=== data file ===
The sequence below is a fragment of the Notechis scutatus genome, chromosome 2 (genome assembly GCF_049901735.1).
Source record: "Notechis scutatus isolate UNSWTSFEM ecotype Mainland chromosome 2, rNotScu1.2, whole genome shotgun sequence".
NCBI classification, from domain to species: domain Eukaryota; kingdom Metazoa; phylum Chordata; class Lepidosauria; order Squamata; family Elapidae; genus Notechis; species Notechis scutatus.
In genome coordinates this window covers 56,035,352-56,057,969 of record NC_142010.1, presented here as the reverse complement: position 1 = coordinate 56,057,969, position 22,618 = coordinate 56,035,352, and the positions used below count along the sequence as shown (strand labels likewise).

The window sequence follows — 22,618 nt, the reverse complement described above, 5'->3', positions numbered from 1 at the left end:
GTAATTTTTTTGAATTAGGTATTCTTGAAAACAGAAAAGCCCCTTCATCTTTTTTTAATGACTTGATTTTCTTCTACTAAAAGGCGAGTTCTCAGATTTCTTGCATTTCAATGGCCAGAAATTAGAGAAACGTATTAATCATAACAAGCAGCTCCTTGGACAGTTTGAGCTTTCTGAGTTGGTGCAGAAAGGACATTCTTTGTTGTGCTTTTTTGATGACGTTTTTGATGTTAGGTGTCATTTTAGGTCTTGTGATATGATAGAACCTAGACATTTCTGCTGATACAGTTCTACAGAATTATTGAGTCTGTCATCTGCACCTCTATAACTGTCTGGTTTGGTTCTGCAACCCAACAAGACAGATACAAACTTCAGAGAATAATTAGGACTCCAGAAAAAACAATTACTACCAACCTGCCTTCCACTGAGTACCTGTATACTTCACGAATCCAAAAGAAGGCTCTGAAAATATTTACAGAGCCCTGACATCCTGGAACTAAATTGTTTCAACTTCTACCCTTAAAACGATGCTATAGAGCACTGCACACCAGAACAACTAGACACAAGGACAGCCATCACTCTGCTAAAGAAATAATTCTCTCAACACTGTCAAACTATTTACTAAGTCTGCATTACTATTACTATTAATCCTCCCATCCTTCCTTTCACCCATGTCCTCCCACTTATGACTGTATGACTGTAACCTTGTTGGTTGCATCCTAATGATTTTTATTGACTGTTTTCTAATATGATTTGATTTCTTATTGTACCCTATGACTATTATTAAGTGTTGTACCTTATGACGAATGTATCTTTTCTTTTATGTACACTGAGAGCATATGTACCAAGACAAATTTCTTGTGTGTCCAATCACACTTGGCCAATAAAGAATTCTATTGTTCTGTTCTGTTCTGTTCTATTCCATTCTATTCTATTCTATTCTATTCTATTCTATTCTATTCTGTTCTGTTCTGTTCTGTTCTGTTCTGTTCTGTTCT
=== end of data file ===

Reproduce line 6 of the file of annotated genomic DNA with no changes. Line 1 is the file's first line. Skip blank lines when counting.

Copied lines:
GTAATTTTTTTGAATTAGGTATTCTTGAAAACAGAAAAGCCCCTTCATCTTTTTTTAATGACTTGATTTTCTTCTACTAAAAGGCGAGTTCTCAGATTTCTTGCATTTCAATGGCCAGAAATTAGAGAAACGTATTAATCATAACAAGCAGCTCCTTGGACAGTTTGAGCTTTCTGAGTTGGTGCAGAAAGGACATTCTTTGTTGTGCTTTTTTGATGACGTTTTTGATGTTAGGTGTCATTTTAGGTCTTGTGATATGATAGAACCTAGACATTTCTGCTGATACAGTTCTACAGAATTATTGAGTCTGTCATCTGCACCTCTATAACTGTCTGGTTTGGTTCTGCAACCCAACAAGACAGATACAAACTTCAGAGAATAATTAGGACTCCAGAAAAAACAATTACTACCAACCTGCCTTCCACTGAGTACCTGTATACTTCACGAATCCAAAAGAAGGCTCTGAAAATATTTACAGAGCCCTGACATCCTGGAACTAAATTGTTTCAACTTCTACCCTTAAAACGATGCTATAGAGCACTGCACACCAGAACAACTAGACACAAGGACAGCCATCACTCTGCTAAAGAAATAATTCTCTCAACACTGTCAAACTATTTACTAAGTCTGCATTACTATTACTATTAATCCTCCCATCCTTCCTTTCACCCATGTCCTCCCACTTATGACTGTATGACTGTAACCTTGTTGGTTGCATCCTAATGATTTTTATTGACTGTTTTCTAATATGATTTGATTTCTTATTGTACCCTATGACTATTATTAAGTGTTGTACCTTATGACGAATGTATCTTTTCTTTTATGTACACTGAGAGCATATGTACCAAGACAAATTTCTTGTGTGTCCAATCACACTTGGCCAATAAAGAATTCTATTGTTCTGTTCTGTTCTGTTCTATTCCATTCTATTCTATTCTATTCTATTCTATTCTATTCTATTCTGTTCTGTTCTGTTCTGTTCTGTTCTGTTCTGTTCT